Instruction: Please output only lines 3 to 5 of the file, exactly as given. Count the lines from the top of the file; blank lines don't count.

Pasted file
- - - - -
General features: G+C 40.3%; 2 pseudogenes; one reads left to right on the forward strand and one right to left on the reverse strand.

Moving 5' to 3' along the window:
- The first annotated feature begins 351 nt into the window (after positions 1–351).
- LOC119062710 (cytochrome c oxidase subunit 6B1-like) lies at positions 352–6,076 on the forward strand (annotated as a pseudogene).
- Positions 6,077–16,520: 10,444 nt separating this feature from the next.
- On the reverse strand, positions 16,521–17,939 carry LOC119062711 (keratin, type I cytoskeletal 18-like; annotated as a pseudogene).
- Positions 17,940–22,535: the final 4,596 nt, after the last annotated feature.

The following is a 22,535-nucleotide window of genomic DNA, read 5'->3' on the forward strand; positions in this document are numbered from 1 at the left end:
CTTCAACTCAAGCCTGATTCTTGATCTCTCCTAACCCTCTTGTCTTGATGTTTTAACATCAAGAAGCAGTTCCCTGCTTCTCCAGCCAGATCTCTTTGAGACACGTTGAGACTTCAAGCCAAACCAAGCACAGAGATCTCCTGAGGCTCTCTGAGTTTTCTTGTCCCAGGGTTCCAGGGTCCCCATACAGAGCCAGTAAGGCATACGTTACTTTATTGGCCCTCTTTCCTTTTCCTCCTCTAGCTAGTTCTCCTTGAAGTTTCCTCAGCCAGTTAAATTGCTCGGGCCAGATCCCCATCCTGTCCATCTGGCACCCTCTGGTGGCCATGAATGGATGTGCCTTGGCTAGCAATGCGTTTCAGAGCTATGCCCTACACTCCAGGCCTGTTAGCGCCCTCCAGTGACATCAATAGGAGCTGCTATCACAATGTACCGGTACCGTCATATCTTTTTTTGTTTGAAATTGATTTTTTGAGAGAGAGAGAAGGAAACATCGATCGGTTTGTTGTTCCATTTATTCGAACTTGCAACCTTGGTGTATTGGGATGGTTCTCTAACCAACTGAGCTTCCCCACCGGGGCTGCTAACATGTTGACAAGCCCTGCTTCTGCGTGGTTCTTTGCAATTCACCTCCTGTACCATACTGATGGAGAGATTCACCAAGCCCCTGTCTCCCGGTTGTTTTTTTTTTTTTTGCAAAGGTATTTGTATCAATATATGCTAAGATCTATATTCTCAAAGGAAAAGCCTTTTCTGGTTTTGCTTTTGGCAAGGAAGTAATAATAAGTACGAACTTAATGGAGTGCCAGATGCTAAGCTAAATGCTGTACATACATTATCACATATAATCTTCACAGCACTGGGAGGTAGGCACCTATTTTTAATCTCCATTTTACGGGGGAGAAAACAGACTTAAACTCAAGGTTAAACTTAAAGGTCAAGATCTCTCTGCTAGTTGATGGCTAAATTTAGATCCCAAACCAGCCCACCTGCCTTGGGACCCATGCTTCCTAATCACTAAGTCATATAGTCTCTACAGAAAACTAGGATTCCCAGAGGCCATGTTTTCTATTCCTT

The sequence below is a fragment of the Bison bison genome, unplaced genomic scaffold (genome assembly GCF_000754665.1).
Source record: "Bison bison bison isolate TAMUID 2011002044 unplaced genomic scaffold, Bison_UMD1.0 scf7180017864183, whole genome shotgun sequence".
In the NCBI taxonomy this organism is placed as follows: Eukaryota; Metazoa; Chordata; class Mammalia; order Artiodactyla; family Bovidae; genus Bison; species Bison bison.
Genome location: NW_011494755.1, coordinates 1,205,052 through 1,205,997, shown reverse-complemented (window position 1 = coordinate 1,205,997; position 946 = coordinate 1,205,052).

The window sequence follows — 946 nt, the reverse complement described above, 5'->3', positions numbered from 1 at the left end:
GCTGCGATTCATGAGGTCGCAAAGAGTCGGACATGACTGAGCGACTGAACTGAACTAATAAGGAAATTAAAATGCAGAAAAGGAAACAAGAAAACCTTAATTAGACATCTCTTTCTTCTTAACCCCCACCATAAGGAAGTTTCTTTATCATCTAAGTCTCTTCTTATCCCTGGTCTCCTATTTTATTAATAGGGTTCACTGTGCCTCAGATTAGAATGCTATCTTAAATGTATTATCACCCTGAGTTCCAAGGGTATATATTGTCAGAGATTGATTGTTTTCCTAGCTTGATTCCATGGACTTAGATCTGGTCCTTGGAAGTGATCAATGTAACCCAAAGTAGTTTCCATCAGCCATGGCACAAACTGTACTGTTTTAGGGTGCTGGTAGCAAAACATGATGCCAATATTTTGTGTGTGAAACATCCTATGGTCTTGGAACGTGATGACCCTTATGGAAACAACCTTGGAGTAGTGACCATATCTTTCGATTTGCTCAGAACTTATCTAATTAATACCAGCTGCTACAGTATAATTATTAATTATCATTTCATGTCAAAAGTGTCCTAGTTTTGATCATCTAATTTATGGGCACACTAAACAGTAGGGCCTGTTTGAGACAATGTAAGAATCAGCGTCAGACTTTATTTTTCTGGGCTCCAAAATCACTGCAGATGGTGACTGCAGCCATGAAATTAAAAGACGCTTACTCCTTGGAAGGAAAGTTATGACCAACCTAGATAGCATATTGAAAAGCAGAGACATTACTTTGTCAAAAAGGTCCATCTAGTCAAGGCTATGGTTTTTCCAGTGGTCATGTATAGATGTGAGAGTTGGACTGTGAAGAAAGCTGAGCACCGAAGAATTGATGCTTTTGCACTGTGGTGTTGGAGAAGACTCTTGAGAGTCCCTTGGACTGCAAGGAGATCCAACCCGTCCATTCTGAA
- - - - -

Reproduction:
- The first annotated feature begins 351 nt into the window (after positions 1–351).
- LOC119062710 (cytochrome c oxidase subunit 6B1-like) lies at positions 352–6,076 on the forward strand (annotated as a pseudogene).
- Positions 6,077–16,520: 10,444 nt separating this feature from the next.